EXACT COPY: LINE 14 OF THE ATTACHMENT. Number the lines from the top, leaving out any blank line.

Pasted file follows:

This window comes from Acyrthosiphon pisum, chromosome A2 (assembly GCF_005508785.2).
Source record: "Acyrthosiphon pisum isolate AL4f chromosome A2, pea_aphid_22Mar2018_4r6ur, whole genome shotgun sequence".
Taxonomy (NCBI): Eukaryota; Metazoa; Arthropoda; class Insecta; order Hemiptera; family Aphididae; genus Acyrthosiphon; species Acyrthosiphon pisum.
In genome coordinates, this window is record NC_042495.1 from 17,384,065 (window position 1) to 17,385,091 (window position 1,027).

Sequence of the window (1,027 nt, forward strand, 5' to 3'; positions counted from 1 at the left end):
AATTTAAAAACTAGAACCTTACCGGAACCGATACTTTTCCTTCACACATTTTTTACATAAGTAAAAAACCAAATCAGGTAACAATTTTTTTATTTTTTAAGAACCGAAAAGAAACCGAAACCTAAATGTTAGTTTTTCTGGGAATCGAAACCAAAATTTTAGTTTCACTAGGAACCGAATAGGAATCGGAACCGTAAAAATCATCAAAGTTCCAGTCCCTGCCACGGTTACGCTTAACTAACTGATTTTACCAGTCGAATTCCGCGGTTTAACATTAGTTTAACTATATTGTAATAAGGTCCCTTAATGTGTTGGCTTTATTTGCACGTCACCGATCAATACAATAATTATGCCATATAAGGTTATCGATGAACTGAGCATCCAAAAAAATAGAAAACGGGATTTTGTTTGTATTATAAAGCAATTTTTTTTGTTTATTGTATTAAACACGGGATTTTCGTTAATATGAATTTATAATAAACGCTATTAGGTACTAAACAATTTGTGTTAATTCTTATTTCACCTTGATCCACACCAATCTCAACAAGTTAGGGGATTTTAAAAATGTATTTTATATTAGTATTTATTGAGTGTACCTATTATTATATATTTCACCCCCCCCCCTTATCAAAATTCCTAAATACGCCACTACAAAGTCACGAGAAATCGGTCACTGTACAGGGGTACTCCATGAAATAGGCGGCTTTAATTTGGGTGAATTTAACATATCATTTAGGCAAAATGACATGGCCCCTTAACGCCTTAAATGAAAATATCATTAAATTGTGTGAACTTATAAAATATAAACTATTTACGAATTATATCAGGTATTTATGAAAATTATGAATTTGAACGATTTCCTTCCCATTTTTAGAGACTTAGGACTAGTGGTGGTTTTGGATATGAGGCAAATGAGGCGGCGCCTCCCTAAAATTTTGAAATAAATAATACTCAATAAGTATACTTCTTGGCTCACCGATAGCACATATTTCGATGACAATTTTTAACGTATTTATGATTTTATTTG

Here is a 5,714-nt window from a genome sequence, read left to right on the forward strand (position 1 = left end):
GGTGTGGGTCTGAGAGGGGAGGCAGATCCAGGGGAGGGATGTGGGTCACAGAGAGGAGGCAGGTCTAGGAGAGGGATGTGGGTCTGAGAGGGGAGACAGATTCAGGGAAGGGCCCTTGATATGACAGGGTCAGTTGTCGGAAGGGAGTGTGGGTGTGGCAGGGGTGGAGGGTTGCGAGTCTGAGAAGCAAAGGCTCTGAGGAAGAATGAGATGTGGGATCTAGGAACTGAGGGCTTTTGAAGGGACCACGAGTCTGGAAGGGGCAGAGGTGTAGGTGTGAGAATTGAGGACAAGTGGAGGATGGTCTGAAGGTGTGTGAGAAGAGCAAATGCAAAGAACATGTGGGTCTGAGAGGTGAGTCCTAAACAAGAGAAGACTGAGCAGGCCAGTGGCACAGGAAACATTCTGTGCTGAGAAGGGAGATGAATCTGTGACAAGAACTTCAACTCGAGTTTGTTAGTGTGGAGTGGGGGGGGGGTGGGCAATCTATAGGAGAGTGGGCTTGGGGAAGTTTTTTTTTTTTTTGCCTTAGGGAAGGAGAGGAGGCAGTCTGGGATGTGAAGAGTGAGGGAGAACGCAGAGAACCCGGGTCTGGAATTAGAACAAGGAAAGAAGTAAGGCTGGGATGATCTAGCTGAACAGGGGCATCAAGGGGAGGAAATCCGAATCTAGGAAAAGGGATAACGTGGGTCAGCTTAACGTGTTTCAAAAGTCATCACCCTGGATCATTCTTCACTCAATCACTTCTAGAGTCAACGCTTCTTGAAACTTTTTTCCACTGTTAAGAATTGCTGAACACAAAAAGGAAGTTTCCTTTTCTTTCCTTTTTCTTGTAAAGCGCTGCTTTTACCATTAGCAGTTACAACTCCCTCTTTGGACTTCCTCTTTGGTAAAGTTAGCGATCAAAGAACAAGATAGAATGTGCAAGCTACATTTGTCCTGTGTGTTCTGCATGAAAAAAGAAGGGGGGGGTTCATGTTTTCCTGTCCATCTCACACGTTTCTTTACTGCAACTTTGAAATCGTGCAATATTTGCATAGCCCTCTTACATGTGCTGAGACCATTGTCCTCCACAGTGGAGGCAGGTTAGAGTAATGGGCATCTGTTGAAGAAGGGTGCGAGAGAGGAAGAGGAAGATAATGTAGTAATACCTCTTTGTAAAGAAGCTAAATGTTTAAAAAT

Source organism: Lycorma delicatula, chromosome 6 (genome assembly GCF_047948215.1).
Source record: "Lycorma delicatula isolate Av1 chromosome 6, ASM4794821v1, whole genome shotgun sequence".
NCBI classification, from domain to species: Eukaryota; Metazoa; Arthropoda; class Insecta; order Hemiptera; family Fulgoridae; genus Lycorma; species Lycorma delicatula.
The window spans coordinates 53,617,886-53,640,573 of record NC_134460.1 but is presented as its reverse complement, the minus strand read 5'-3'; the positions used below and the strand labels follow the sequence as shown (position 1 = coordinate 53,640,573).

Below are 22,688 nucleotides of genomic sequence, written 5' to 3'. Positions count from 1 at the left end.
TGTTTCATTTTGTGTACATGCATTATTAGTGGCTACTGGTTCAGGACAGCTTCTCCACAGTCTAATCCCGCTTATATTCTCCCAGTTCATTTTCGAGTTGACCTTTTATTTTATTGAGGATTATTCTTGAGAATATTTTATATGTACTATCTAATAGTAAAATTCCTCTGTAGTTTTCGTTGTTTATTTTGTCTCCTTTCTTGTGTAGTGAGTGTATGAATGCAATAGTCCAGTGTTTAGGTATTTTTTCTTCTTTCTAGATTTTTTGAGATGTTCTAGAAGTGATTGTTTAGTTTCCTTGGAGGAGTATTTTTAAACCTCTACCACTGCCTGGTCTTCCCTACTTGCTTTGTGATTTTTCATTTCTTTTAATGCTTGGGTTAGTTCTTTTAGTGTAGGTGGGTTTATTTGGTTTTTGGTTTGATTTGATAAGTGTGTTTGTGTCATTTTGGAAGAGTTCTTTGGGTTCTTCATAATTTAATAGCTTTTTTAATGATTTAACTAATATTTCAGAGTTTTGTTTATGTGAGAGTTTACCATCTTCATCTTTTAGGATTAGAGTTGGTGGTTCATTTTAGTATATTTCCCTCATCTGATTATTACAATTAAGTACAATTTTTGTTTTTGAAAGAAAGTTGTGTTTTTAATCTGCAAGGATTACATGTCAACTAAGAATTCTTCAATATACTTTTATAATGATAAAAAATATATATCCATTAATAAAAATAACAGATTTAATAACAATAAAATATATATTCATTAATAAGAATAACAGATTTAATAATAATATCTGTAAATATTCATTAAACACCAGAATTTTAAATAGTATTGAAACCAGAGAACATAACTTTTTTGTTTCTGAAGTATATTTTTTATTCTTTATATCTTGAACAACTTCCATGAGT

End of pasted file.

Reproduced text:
TGTTTCATTTTGTGTACATGCATTATTAGTGGCTACTGGTTCAGGACAGCTTCTCCACAGTCTAATCCCGCTTATATTCTCCCAGTTCATTTTCGAGTTGACCTTTTATTTTATTGAGGATTATTCTTGAGAATATTTTATATGTACTATCTAATAGTAAAATTCCTCTGTAGTTTTCGTTGTTTATTTTGTCTCCTTTCTTGTGTAGTGAGTGTATGAATGCAATAGTCCAGTGTTTAGGTATTTTTTCTTCTTTCTAGATTTTTTGAGATGTTCTAGAAGTGATTGTTTAGTTTCCTTGGAGGAGTATTTTTAAACCTCTACCACTGCCTGGTCTTCCCTACTTGCTTTGTGATTTTTCATTTCTTTTAATGCTTGGGTTAGTTCTTTTAGTGTAGGTGGGTTTATTTGGTTTTTGGTTTGATTTGATAAGTGTGTTTGTGTCATTTTGGAAGAGTTCTTTGGGTTCTTCATAATTTAATAGCTTTTTTAATGATTTAACTAATATTTCAGAGTTTTGTTTATGTGAGAGTTTACCATCTTCATCTTTTAGGATTAGAGTTGGTGGTTCATTTTAGTATATTTCCCTCATCTGATTATTACAATTAAGTACAATTTTTGTTTTTGAAAGAAAGTTGTGTTTTTAATCTGCAAGGATTACATGTCAACTAAGAATTCTTCAATATACTTTTATAATGATAAAAAATATATATCCATTAATAAAAATAACAGATTTAATAACAATAAAATATATATTCATTAATAAGAATAACAGATTTAATAATAATATCTGTAAATATTCATTAAACACCAGAATTTTAAATAGTATTGAAACCAGAGAACATAACTTTTTTGTTTCTGAAGTATATTTTTTATTCTTTATATCTTGAACAACTTCCATGAGT